Sunday, March 25, 2012

Egyptian islamists are manipulating composition of panel that is to draft new constitution

 The maglis as-Shaab, the Egyptian lower house of parliament.

 Update: Ahram Online reports: After 13 hours of voting, waiting and counting votes, the final list of the 100-member constituent assembly was announced Sunday, amid much controversy; 65% of the list is controlled by Islamists, 50 members are from the Muslim Brotherhood and the Salafist political parties.The meagre presence of women (just six members), Egyptian Christians (again just six) and Liberal forces has angered many who see the assembly as unrepresentative of a diverse Egypt. Several liberal elected members in the assembly announced their withdrawal including Member of Parliament (MP) Amr Hamzawy , MP Ziad Bahaa El-Din and political activist Ahmed Harara, following the announcement of the list. There have been several calls from leftist and liberal political forces, such as the Free Egyptians Party, for revolutionary youth to return to Tahrir square and protest.

As could be expected the selection of the 100 man strong panel that is to draft the new Egyptian constitution has led to heated controversy. At a session of both chambers of parliament on Saturday to pick the panel, lawmakers from the liberal Egyptian Bloc, which holds 9 percent of the lower house's seats, walked out, accusing the Muslim Brotherhood of trying to dominate the selection.
 The military council (SCAF) last year suspended the old constitution after the uprising that ousted president Hosni Mubarak. In its place it issued an interim constitution that gave the parliament's two houses the right to select those who will draft the new constitution.This new constitution will be put to a vote in a national referendum. However, the guidelines for the process were left vague enough to cause controversies about how the panel should be composed.
The Muslim Brotherhood and the Salafis, passed a vote last week to appoint 50 of the panel members from among the members of parliament, while the rest will be drawn from broader society. On Saturday the parliament voted on who would be included in the panel, for which no less than 2,078 people had been nominated. Yet hours before the process was completed, a list of names from parliament and outside became known, that had been distributed among the members of parliament of the Brotherhood's Freedom and Justice Party (FJP), asking these members to vote for the names on the list.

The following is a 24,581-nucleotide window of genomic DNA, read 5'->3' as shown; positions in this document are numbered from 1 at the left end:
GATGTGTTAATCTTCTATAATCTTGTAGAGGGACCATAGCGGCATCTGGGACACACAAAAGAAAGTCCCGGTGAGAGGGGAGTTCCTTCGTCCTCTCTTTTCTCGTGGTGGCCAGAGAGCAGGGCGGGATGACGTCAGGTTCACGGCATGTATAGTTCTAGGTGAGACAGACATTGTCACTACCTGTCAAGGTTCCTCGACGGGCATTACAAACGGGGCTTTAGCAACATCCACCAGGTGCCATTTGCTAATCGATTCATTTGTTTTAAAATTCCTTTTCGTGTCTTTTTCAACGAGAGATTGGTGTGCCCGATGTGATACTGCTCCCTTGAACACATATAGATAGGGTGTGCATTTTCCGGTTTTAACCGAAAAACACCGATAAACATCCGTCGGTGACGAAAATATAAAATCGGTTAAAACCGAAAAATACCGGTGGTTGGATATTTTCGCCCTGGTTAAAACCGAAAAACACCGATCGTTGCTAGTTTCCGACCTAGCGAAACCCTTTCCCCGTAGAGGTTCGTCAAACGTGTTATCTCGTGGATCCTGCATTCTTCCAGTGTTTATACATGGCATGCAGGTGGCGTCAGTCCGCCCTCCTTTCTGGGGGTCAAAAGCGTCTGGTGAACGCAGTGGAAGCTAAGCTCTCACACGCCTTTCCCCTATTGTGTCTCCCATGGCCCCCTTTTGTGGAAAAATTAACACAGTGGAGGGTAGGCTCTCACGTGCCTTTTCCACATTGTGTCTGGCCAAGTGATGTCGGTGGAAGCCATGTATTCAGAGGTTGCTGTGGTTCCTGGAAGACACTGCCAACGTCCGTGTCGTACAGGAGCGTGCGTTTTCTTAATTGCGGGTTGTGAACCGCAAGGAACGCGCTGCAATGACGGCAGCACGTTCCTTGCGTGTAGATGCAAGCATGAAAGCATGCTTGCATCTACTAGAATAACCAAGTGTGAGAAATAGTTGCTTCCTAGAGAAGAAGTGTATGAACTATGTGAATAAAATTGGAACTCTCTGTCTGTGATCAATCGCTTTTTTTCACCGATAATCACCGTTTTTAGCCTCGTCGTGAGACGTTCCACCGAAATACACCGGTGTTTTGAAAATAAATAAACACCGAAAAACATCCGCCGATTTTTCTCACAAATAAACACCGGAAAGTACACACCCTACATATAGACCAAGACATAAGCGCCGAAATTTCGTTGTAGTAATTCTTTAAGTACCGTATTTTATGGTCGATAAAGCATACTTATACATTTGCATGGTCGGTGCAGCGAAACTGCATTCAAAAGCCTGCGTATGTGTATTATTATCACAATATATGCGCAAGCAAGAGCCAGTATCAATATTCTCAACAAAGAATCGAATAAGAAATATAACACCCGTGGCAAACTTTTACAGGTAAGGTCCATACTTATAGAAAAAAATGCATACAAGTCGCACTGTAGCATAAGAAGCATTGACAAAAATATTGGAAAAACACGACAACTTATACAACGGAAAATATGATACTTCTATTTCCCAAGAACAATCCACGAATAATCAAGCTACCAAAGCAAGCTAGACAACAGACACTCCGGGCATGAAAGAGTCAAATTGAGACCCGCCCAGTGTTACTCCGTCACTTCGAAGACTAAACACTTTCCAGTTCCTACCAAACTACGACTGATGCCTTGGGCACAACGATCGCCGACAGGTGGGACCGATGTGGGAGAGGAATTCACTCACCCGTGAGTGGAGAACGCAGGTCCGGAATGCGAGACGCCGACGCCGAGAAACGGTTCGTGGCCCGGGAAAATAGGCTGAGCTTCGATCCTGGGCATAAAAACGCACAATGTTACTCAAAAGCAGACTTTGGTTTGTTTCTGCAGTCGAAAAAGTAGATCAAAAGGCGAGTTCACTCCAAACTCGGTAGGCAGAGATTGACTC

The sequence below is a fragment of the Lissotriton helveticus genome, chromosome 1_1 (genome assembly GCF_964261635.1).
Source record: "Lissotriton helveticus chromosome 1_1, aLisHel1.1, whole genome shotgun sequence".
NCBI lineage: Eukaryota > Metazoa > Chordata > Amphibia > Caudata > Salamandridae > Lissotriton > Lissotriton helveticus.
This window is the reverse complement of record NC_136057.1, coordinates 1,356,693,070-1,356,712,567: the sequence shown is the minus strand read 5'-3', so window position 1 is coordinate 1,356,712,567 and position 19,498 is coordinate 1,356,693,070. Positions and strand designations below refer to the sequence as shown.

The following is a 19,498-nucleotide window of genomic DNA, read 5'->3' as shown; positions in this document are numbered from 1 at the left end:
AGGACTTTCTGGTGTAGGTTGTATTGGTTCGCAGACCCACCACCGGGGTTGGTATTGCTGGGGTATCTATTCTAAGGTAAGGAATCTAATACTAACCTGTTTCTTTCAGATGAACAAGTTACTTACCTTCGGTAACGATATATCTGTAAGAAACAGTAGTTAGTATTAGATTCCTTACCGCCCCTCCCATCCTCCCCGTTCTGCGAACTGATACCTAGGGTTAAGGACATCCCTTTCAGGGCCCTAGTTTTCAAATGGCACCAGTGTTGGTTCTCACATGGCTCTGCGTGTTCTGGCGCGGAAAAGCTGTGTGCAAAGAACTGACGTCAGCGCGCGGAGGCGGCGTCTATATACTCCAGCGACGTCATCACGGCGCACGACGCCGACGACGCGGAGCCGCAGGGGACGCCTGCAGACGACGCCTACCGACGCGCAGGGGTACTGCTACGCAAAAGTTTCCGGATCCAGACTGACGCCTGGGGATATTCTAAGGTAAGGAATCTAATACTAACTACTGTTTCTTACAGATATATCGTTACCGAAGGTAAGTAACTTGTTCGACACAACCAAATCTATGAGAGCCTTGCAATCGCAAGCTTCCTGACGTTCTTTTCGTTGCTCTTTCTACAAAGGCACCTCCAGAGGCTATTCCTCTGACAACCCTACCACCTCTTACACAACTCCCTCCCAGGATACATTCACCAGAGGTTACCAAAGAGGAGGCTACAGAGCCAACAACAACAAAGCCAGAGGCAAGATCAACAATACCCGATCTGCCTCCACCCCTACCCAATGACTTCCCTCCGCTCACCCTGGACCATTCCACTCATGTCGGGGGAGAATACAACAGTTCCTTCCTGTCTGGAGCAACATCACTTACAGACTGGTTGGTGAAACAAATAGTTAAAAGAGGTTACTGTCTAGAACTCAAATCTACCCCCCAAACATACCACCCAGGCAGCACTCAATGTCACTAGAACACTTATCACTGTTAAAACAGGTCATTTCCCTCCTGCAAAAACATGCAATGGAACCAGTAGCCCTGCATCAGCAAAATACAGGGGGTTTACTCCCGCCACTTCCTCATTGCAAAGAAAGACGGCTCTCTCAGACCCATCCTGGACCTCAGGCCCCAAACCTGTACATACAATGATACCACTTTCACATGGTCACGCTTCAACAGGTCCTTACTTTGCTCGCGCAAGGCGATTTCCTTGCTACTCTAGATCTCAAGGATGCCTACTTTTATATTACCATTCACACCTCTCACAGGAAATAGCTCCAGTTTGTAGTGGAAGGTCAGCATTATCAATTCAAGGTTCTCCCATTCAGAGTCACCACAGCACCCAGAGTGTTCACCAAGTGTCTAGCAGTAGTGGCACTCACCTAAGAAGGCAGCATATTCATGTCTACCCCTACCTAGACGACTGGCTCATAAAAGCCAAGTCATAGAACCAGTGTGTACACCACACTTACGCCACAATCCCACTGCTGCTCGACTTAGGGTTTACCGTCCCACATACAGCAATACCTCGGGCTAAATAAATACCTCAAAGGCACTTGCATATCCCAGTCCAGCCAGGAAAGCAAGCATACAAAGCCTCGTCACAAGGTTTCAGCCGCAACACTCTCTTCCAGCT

After that the liberal Egyptian Bloc lawmakers walked out. One of them, Emad Gad of the Social Democratic Party, called the session a "farce" and said the Islamist parties "have already decided on the names and voting is only meant to lend legitimacy to the process. Islamists will write the constitution as they wish but I believe this will lead to many crises," he said. Naguib Sawiris, who founded the Free Egyptians Party, which is also part of the Egyptian Bloc, called the whole process "ridiculous".  "A constitution being written by one force and one force alone. We tried our best but there was no use." Two other parties,  including the leftwing Tagammu, had boycotted the voting from the start. .
 Early results show that the Islamist forces - mainly the FJP and the Salafist Nour Party - will dominate, with some 70 per cent of the assembly’s 100 members. The 50 MPs include 25 FJP MPs, 11 MPs from the Salafist Nour Party and 14 independent and non-Islamist party MPs. The 50 non-parliamentarians include constitutional law professors, prominent public figures, chairmen of political parties, religious clerics and others belonging to Islamist forces. Of the 100  only six women -- three from the parliament and senate and the rest from civil society -- were appointed, along with a handful of Coptic Christians who make up about 10 percent of Egypt's population of about 80 million.
The assembly is due to hold its first meeting on Wednesday. According to the original schedule, the panel was meant to finish the new constitution before the presidential elections, but that now seems unlikely with the presidential polls scheduled for May.

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